Finance Your Super Self-managed super tax jumps $1.5 billion with Turnbull reforms

Self-managed super tax jumps $1.5 billion with Turnbull reforms

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The tax bill for self-managed super funds has jumped $1.5 billion since the introduction of the Turnbull government’s superannuation reform package last July, according to new figures.

SMSF research group Class Super found that following the introduction of the $1.6 billion tax-free pension cap last July, $200 billion in SMSFs was moved out of pension phase back into accumulation. That resulted in a 90 per cent jump in accumulation funds from $222 billion to $422 billion.

And if Labor is elected, its proposed changes to dividend imputation rules could see an extra $1.03 billion added to that, analysis from The New Daily has shown.

The move came as people with funds in tax-free pension mode were forced to move back into accumulation, where returns are taxed at 15 per cent, because they had triggered the $1.6 million tax-free limit. It meant that, overall, 25 per cent of SMSF assets in tax-free pensions were forced to move out.

SMSF tax has almost doubled. Source: Class Super

In the year to June 2017, SMSFs paid $1.7 billion in tax on their earnings, Class Super found. The implementation of the $1.6 million cap meant that an extra $800 million was due in tax by funds moved from pensions into accumulation and another $200 million was paid by funds moving from transition to retirement pensions (TRIS) to accumulation or being taxed in TRIS last financial year.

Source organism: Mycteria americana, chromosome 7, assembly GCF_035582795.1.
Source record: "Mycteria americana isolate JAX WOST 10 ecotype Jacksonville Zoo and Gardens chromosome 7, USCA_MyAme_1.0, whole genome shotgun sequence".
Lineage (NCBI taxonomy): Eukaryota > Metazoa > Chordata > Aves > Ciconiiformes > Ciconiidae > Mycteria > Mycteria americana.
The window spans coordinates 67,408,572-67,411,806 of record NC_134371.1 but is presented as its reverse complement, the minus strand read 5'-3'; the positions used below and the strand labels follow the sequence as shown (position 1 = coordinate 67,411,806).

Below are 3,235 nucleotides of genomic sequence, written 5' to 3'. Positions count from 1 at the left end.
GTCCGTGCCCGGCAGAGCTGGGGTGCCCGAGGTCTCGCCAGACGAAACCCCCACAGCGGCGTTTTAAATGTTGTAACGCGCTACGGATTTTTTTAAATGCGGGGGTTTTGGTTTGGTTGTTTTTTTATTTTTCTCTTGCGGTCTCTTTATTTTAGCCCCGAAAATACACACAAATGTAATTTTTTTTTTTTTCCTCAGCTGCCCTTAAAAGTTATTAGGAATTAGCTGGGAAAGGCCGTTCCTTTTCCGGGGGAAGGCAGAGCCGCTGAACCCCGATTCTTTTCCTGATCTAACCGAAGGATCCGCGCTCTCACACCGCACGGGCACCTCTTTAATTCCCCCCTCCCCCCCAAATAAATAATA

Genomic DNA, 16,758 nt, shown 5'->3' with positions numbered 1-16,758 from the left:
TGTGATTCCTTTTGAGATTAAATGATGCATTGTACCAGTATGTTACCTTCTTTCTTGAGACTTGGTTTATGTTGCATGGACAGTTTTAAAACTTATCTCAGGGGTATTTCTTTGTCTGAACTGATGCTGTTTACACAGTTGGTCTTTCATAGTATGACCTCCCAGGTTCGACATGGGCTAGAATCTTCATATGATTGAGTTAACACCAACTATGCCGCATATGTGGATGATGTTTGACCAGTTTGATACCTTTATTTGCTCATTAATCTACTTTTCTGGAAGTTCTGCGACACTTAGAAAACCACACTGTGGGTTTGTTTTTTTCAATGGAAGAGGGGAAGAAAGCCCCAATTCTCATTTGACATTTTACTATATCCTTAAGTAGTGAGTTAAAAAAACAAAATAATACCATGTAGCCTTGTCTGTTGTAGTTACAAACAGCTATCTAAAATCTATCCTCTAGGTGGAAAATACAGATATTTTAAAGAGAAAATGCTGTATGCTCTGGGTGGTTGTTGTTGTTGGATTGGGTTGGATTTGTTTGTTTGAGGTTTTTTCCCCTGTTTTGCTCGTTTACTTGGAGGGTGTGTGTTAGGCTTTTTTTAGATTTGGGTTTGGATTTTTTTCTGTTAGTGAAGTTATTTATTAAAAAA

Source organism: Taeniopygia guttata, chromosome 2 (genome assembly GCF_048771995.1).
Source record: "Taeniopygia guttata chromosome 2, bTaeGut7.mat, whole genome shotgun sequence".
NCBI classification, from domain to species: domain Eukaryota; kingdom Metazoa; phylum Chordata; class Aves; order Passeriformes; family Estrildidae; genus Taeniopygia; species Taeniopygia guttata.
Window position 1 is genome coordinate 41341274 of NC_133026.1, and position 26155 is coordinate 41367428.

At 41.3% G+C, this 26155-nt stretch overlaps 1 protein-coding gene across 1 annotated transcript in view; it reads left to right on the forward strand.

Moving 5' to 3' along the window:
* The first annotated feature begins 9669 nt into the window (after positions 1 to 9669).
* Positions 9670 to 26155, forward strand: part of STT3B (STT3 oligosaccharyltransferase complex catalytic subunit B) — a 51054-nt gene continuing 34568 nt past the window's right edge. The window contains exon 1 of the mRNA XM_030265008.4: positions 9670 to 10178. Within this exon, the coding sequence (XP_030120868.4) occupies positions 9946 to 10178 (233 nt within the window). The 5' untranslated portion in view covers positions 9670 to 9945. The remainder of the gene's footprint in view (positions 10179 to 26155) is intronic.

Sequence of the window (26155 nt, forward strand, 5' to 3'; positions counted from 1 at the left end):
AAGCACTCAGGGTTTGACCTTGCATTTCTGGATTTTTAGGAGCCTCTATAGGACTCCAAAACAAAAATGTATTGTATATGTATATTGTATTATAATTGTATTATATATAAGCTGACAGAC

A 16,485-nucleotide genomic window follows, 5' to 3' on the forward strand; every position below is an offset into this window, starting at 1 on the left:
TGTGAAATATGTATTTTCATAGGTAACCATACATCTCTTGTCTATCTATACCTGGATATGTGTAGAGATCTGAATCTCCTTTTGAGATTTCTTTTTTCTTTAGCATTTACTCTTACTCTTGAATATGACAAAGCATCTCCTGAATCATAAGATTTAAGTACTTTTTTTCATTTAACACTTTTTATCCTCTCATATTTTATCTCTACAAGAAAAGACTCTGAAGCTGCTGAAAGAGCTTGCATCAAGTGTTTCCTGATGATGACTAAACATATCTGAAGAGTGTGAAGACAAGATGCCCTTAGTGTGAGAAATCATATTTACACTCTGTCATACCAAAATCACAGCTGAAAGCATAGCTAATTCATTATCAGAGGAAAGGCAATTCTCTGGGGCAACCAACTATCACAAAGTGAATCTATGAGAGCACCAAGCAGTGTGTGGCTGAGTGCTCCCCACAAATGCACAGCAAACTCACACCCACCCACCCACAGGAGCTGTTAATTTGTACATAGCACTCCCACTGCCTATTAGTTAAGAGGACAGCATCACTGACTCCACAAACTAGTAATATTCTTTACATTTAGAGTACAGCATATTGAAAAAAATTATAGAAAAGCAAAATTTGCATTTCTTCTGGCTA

Add to that $500 million in extra tax generated by fund growth and the total tax increase is $1.7 billion.

A further $1.03 billion at least would be added to that figure if Labor wins the next federal election. That will result from its pledge to ban the cashing out of franking credits earned from dividend imputation.

Source: Class Super

Currently taxpayers can receive cash back for tax paid by companies on profits if their personal tax rate is lower than the company rate of 30 per cent.

Funds in pension mode are tax free, so members get back 15 cents in the dollar from the government for doing nothing via the imputation system.

If Labor scraps that policy then about $174 billion in share investments in accumulation funds inside SMSFs would lose imputation cash-back payments. If they earn an average of 4 per cent in dividends, which are then taxed at 15 per cent in SMSFs, government coffers would be boosted by $1.03 billion a year.

As much as another $500 million could be added to that when dividends received through investment trusts are added.

Another consequence of the tax changes to super appears to be higher balances for female SMSF members, Class found. That is driven by male members splitting contributions with their female partners to get around reductions in contribution caps.

Another factor driving that change has been a rise in re-contribution, where funds on which contributions tax has been already paid are taken out and re-contributed as non-concessional payments in the name of partners who have not used up their contribution or pension caps.

The increase in tax paid by SMSF members may be driving the lower growth in that sector in recent times. In the three months to March this year ATO figures show that the amount of money in SMSFs fell from $720 billion to $712 billion.

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